The many mistakes of Umany — Muhammad Junaidi Ab Ghani

NOVEMBER 13 — I read with great interest media reports detailing the recent arrests involving the University of Malaya Association of New Youth (Umany) and its former president Wong Yan Ke over statements made about the role of the Yang di-Pertuan Agong in our nation’s constitutional monarchy.

I certainly disagree with any attempts to silence people’s fundamental right to freedom of speech, especially academic discussion over the role of the royalty in our parliamentary democracy. Still, I can’t help but think that this was an entirely avoidable situation.

Looking at their social media content, it seems that Umany’s passions may have been inflamed by ongoing developments in Thailand; where the people have gone out to the streets to protest and defy improper conduct on the part of their monarch.

But is it fair to extend the same sentiment here in Malaysia as well?

Umany’s statement accusing the Yang di-Pertuan Agong of meddling in politics when the Agong merely encouraged bipartisan cooperation on the recently announced Federal Budget seems to have been intended to court controversy from the start — framing the issue as if parliamentary democracy in Malaysia is is under threat when the Agong was only exercising his duty as the Head of State.

It is truly a sad state of affairs when students from Malaysia’s oldest and highest-ranking institution of higher education cannot differentiate advising from meddling.

University students in Malaysia have had mature and balanced discussions on the role of the royalty in our constitutional monarchy in the past without resorting to publishing something online purely designed to provoke and draw attention. Umany’s actions clearly shouldn’t be put on the same pedestal.

Our constitutional monarchy remains one of the core institutions underpinning the system of parliamentary democracy practised here in Malaysia. The hereditary Malay rulers across nine states continue to wield considerable influence on the political system through a range of powers conferred to them by the federal constitution.

The Malay rulers had accepted the basic premise of their position as “constitutional sovereigns” as stated in the 1957 Malayan federal constitution (and state constitutions) and agreed at the constitutional conference in London in January 1956; they were able to enhance their constitutional status significantly from the limited powers provided to them in the Reid Commission’s draft constitution.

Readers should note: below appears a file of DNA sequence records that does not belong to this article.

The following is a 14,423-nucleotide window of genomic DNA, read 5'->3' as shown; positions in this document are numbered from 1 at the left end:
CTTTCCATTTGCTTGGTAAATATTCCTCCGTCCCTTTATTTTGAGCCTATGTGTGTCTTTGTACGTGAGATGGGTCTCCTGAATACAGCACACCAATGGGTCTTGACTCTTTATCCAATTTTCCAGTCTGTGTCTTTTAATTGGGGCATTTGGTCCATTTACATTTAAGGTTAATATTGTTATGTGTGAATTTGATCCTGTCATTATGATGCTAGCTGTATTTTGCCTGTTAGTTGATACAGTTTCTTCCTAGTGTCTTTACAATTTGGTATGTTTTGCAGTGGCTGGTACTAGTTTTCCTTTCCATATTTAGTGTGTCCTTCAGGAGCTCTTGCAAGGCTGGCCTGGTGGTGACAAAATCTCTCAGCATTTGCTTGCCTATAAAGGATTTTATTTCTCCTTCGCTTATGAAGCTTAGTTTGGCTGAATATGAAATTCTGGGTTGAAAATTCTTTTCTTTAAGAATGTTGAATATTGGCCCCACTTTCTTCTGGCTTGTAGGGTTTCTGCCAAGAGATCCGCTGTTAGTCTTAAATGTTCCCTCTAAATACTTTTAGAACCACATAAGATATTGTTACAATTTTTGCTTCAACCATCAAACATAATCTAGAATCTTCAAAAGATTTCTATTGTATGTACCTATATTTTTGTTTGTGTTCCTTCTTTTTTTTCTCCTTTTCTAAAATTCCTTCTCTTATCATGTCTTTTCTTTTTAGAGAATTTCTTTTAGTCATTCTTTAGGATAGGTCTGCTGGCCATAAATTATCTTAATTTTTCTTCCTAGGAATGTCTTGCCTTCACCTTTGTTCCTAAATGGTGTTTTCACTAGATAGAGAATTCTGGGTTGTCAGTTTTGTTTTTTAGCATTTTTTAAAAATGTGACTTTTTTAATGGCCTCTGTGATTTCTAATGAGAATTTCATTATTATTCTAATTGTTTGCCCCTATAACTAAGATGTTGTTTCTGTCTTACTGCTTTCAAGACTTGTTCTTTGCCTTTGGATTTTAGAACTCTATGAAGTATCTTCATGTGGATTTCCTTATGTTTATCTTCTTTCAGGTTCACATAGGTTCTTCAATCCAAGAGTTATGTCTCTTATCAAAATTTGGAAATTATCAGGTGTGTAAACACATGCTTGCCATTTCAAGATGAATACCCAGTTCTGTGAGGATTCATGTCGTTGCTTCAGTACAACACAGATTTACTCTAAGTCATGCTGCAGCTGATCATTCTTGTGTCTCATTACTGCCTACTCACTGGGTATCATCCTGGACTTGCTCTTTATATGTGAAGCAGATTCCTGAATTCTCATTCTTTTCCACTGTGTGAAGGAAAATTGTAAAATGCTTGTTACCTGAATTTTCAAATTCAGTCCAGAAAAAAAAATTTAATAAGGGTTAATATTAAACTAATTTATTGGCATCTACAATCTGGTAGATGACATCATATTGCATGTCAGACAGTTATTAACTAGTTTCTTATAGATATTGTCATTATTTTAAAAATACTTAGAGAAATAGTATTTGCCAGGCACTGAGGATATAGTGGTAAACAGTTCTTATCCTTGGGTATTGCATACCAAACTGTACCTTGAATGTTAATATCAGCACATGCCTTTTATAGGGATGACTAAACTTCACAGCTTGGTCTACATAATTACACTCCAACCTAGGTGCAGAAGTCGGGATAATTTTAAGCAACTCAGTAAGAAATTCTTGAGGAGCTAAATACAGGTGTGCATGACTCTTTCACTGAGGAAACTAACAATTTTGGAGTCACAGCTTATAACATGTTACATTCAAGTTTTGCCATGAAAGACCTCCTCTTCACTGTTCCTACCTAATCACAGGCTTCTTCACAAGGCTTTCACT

Since then, this position has changed considerably in light of the constitutional amendments and changes made by Tun Dr Mahathir Mohamad in the late 80s and 90s: The royals now hold substantially less power to influence public policy in Malaysia, especially in comparison to the royal institution in Thailand.

Recent events in October, and its subsequent resolution, have shown us the urgent need for checks and balances on the politicians sitting in the Dewan Negara and Dewan Rakyat — and why Malaysians are lucky to have a constitutional monarch helming our country.

During that infamous October weekend, the Malaysian Cabinet agreed to consider a declaration of emergency in light of another wave of Covid-19 cases.

Had it passed, this declaration would have allowed for the suspension of Parliament and the postponement of elections, paving the way for the government to be able to make any policy decisions without the need for Parliament’s vote.

In his wisdom, the Yang di-Pertuan Agong Sultan Abdullah Sultan Ahmad Shah, following a discussion with the Malay Rulers and considering the country’s situation, has decided against allowing this declaration of emergency to stand.

Article 150 (1) of the Federal Constitution of Malaysia states that the Yang di-Pertuan Agong may issue a Proclamation of Emergency if His Highness is satisfied that a grave emergency exists.

This remains the Agong’s prerogative as enshrined in the Constitution.

As a layman, I fail to see the excessive interference on the part of the Agong as claimed by Umany and other commentators on this situation.

What is more dangerous I feel is that these kinds of statements and sabre-rattling leads to increased polarisation and more importantly creates a distraction when the focus should be on the economic recovery of the country.

The country is in the throes of a pandemic and economic crisis — and given the contents of the 2021 Budget, I could not imagine how worse off we could have been if there was no opposition towards in Parliament it if the Agong had not exercised his discretion towards an Emergency.

Theses are undoubtedly extraordinary times, and in this time, it requires unique decisions — what is not needed is for us to reject these decisions simply because they do not fit a specific mould of how we think they should be done.

The fact of the matter is that Malaysians are currently battling an enemy that has affected everyone. Our resources are stretched, our front liners are exhausted, and the end is nowhere near in sight.

I hope Umany and its supporters will come to recognise this simple fact and help us build better solutions instead of issuing more knee-jerk reactions that only serve their own agendas.

* This is the personal opinion of the writer(s) or organisation(s) and does not necessarily represent the views of Malay Mail.

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